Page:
Petr Nikolayevich Golovin, one of the leading mycologists of the former Soviet Union, was born in Novocherkassk [formerly Donskoy, now Rostov-on-Don, Russia) on 12 July 1897. In 1917, he finished his studies at Novocherkassk Real College and, in 1923, as a student of Donskoy Agricultural Institute, he began his scientific and practical work in plant protection. In 1925, he was appointed as an instructor at Salsk District Station of Plant Protection. In autumn of the same year, the North-Caucasian Regional Station of Plant Protection sent him to the Leningrad [St Petersburg] Institute of Zoology & Plant Pathology. He studied there under a range of prominent scientists, including A.A. Yachevsky, G.N. Dorogin, V.G. Tranzschel and N.A. Naumov. The correspondence in which Golovin received opinions and advice from V.G. Tranzschel is still extant.
After graduating from the Institute, Golovin worked at the Central-Asian Institute of Plant Protection in Tashkent, Uzbekistan, from 1930 to 1933 as a senior expert plant pathologist. At the same time he worked at the Central-Asian Bureau of Plant Protection as an adviser on plant pathology, and at the Central-Asian Oil Station (later reorganized as the Central-Asian Centre for Selection) as a head of the Section of Plant Protection. In 1933, he moved to the Station of Plant Protection, where he headed the Plant Pathology Branch. From 1934, he worked at the Central-Asian State University, being senior lecturer in the Chair of Plant Anatomy & Morphology and head of the Mycological Laboratory. In 1938, he defended his candidate degree thesis "Fungi of the Pamirs", and in 1942 his doctoral thesis "Powdery mildew fungi of Central Asia". In the next year, he was awarded the academic status of professor and was appointed head of the Chair of Non-flowering Plants at the Central-Asian State University, where he worked until 1951.
In Tashkent, in addition to his scientific and educational work at the university, Golovin acted as a consultant for numerous other institutions concerned with plant protection, including the Station of Plant Protection and the Quarantine Inspectorate. At that period in his life he made annual expeditions. Between 1934 and 1950 he surveyed different areas of Central Asia, including the Pamirs, the Central and Western Tien-Shan mountains, and the deserts of Kzyl-Kum and Kara-Kum. Before 1934, the diversity of fungi in Central Asia had been estimated as approximately 800 species. After Golovin's investigations, these estimates were substantially increased (he alone described 200 new fungal species). At the Chair of Non-flowering Plants of the Central-Asian State University, he established mycological index-card files and a dried fungal reference collection. These were significant in terms of both species composition and quantity of specimens collected from different parts of Central Asia. As a result of Golovin's survey work, the fungi of the region became as well studied, as, for instance, those of the Caucasus.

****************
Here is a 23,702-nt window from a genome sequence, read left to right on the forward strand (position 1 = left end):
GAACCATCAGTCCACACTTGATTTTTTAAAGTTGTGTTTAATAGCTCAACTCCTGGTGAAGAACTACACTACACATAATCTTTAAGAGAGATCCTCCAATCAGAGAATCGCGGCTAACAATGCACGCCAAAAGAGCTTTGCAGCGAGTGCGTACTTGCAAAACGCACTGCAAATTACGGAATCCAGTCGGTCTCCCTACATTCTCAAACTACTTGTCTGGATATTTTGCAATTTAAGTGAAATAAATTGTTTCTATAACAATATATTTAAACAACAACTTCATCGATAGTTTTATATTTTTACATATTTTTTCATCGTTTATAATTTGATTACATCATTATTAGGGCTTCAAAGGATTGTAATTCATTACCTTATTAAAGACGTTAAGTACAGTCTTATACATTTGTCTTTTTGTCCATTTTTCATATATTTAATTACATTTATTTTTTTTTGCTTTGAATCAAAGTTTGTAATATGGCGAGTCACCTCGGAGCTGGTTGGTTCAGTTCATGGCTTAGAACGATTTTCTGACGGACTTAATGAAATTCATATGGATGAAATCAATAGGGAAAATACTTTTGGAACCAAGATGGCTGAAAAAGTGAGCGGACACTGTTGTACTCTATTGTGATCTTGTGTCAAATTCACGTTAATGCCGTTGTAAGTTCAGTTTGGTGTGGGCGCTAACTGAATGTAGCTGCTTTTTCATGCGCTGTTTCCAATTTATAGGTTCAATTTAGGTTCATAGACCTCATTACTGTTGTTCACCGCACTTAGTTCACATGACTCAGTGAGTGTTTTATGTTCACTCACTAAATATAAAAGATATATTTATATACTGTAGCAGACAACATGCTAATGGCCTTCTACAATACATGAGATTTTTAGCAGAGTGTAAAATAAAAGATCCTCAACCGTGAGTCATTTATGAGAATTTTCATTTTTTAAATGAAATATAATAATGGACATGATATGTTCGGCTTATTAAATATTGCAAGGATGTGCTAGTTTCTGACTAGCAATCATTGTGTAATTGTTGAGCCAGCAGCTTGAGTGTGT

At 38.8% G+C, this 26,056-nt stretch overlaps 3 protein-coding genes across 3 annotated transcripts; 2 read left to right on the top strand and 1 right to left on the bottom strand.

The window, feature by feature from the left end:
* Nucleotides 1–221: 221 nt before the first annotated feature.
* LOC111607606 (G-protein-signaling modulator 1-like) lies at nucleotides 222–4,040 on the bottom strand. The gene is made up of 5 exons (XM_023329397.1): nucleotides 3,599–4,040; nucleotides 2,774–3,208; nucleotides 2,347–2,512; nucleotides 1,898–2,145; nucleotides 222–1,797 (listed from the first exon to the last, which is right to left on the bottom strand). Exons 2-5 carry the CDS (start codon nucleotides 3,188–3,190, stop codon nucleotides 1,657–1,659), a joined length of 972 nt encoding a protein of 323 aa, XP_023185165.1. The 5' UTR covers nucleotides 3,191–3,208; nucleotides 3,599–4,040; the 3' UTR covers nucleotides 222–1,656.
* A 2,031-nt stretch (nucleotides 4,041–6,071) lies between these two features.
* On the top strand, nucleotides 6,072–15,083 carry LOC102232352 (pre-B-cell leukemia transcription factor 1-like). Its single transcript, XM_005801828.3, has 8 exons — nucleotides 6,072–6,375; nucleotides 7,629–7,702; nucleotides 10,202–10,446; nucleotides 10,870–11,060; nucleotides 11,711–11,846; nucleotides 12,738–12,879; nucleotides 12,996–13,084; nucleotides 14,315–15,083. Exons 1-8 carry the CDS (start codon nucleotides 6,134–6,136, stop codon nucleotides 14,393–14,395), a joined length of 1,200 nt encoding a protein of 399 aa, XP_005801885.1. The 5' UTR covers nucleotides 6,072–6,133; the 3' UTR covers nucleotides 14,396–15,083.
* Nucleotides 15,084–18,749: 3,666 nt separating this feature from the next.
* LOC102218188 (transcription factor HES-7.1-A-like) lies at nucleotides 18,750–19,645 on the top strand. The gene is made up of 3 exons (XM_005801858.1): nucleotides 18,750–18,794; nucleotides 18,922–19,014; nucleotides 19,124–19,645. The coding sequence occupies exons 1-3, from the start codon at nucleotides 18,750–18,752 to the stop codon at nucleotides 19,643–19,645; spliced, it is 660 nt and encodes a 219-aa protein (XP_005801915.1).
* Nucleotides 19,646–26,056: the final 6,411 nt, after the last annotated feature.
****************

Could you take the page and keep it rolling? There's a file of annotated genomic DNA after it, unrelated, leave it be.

A simple listing of the topics he dealt with is ample evidence of the breadth of his work as a mycologist and plant pathologist. His studies included research into the rôle of fungi in plant protection, diseases of cotton (the main agricultural crop of Central Asia), and diseases of horticultural crops, melons and gourds. At the Central-Asian State University, Golovin presented the following courses: Lower Plants, General Mycology, Fungal Taxonomy, General Plant Pathology, Diseases of Cultivated Plants, Fungi of Central Asia, Fungi Imperfecti, Rust and Smut Fungi, Soil Fungi, Plant Pathology Techniques, and Diseases of Cotton. At the same time Golovin manage to be Dean of the Biology Faculty and Pro-Rector for Science in the University.
In August 1951, Golovin was appointment as a senior scientist in the V.L. Komarov Botanical Institute of the All-Union Academy of Sciences of the USSR, and moved to Leningrad [St Petersburg], where he worked till 1962. In that period, beside his research work, he trained a generation of students working on candidate and doctoral degrees, a total of more than 30 postgraduate students, who then worked in mycology and plant pathology in different regions of the USSR. From 1951 to 1962, Golovin published his most important works: monographs on powdery mildew fungi, papers dealing with the systematics of phycomycetes and ascomycetes, and with his Central-Asian collections. In collaboration with other scientists, all authorities of leading institutions (the Central-Asian Institute of Plant Protection, the Leningrad [St Petersburg] Agricultural Institute and others) Golovin prepared the Dictionary & Reference Book for Plant Pathologists (first edition 1959, second edition 1967), Practical Work on General Plant Pathology (1967), and the textbook Plant Pathology.
P.N. Golovin died on 18 August 1968. His scientific works are known not only in countries of the former USSR, but also far beyond their bounds. In the monograph by S. Blumer, Echte Mehltaupilze (Erysiphaceae). Ein Bistimmungsbuch für die Europa vorkommenden Arten, Jena, 1967, for example, Golovin's taxonomic scheme for powdery mildews was used.
Summarized from: Gorlenko, M.V.; Dunin, M.S. (1969). Mycology & Phytopathology 3 (1): 94-99.
Lists. Publications. Taxa. Kirk & Ansell form of name: Golovin.